I’m with Racer on his suggestions. When ABS was first coming about, I used to ‘force’ piston back into the caliper and leave cap off of master cylinder.
On my first two vehicles with either partial or full ABS, when I did, the ABS light came on. The only fix was to then bleed all four wheels even if I had serviced all or not. After a couple of events like this, I now only return piston with bleeder valve open discharging old fluid through a clear vinyl hose into old plastic pop bottle.
I’ve developed the habit of bleeding regardless when I service brakes and have not had any problems since. Later models with ABS recommend the brake fluid should be changed and system flushed every XXX miles depending on manufacturer.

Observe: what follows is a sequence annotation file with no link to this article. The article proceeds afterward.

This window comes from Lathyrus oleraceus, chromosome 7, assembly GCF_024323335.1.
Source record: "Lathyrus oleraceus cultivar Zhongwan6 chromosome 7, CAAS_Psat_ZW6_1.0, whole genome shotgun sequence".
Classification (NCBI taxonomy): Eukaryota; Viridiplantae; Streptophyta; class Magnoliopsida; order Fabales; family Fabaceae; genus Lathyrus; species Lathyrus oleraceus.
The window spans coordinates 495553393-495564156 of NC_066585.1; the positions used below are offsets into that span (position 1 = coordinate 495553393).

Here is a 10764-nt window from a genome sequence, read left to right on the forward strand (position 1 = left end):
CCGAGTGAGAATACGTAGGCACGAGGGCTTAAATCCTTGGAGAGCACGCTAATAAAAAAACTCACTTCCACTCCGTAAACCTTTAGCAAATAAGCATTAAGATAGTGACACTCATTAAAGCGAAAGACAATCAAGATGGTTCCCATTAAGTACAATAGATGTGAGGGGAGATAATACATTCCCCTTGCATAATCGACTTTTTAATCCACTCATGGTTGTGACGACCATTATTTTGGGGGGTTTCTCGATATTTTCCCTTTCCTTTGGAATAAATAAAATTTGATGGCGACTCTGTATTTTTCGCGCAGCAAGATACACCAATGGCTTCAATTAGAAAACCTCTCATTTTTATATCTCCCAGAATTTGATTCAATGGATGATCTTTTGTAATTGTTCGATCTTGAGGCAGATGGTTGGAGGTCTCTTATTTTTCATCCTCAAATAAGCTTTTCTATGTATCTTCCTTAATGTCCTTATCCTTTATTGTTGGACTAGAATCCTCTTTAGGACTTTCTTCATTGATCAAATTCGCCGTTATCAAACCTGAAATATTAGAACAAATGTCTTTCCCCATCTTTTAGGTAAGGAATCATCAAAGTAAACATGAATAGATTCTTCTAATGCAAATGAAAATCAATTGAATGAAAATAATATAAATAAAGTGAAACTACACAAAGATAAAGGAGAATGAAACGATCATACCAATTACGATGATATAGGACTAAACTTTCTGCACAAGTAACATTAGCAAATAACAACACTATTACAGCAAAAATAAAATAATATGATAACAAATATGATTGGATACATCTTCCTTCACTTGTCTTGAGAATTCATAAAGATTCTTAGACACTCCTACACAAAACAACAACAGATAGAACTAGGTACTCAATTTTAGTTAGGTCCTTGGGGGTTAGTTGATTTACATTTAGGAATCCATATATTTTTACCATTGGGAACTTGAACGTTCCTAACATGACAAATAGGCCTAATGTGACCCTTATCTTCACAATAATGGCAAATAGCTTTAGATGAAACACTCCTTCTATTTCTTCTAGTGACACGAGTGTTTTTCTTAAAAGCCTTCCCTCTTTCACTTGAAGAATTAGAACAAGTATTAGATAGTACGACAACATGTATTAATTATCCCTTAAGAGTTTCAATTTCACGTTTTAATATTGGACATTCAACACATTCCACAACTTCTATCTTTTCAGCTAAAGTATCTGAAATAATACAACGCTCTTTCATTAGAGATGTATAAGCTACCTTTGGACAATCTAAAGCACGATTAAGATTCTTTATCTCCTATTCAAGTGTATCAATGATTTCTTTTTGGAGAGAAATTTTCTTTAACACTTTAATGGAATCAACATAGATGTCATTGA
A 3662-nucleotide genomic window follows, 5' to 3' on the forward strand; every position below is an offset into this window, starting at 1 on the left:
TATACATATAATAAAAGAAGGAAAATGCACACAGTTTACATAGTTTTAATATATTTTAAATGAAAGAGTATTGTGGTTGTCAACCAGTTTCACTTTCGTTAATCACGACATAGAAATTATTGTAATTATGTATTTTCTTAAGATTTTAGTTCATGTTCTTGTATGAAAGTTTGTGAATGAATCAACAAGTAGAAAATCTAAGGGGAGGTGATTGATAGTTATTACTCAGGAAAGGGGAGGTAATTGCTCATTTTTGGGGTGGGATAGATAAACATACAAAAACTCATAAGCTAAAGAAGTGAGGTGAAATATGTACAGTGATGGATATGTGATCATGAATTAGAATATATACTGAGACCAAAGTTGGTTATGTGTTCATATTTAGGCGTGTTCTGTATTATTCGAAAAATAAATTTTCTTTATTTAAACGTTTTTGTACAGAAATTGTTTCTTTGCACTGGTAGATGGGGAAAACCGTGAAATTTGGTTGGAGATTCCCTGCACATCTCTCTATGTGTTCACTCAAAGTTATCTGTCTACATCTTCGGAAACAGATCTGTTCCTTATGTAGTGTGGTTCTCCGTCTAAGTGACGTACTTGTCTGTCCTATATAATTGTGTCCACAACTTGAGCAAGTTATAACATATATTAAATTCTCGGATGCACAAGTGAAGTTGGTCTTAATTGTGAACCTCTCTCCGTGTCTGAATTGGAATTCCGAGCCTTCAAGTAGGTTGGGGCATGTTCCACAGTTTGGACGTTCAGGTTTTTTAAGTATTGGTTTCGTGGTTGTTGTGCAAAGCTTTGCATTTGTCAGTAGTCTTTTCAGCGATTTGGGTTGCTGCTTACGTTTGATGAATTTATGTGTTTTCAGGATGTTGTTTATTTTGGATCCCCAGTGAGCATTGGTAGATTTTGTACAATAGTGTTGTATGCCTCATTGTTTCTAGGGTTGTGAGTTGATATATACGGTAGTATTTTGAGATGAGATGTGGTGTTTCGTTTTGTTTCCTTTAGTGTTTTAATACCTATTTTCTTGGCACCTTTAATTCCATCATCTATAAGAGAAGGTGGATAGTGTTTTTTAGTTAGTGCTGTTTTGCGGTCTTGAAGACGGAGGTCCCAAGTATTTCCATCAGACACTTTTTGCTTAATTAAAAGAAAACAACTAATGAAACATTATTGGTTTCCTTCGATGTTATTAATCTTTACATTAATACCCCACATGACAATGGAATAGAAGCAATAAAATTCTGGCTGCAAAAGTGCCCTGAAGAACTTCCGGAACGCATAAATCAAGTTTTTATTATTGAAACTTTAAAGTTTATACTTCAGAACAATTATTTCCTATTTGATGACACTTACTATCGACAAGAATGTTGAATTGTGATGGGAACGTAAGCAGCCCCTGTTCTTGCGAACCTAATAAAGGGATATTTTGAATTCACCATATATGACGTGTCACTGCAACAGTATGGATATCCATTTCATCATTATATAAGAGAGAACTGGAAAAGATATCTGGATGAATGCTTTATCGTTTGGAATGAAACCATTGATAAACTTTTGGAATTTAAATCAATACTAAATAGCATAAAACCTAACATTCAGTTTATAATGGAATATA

I admit, I don’t routinely change my brake fluid, but I normally keep a vehicle until I’ve replaced brakes all around so have typically bled/flushed the system at least 2X.
When I bleed the brakes, I use the same clear hose, discharging into pop bottle keeping hose end submerged in old fluid watching for air (valve open on pedal down stroke; closed with pedal coming up.) Once the air bubbles are no longer visible in bleed hose (make sure to check the master cylinder often and keep cap while bleeding).
Granted, the 'old school' method, but works ok on passenger vehicles and light trucks. I'm to cheap to buy an actual brake bleeder since I only need one every few years. Probably could have justified by now with the 'fleet' of family vehicles I've maintained over the years.
Anyway, just my thoughts based on my experiences. Dave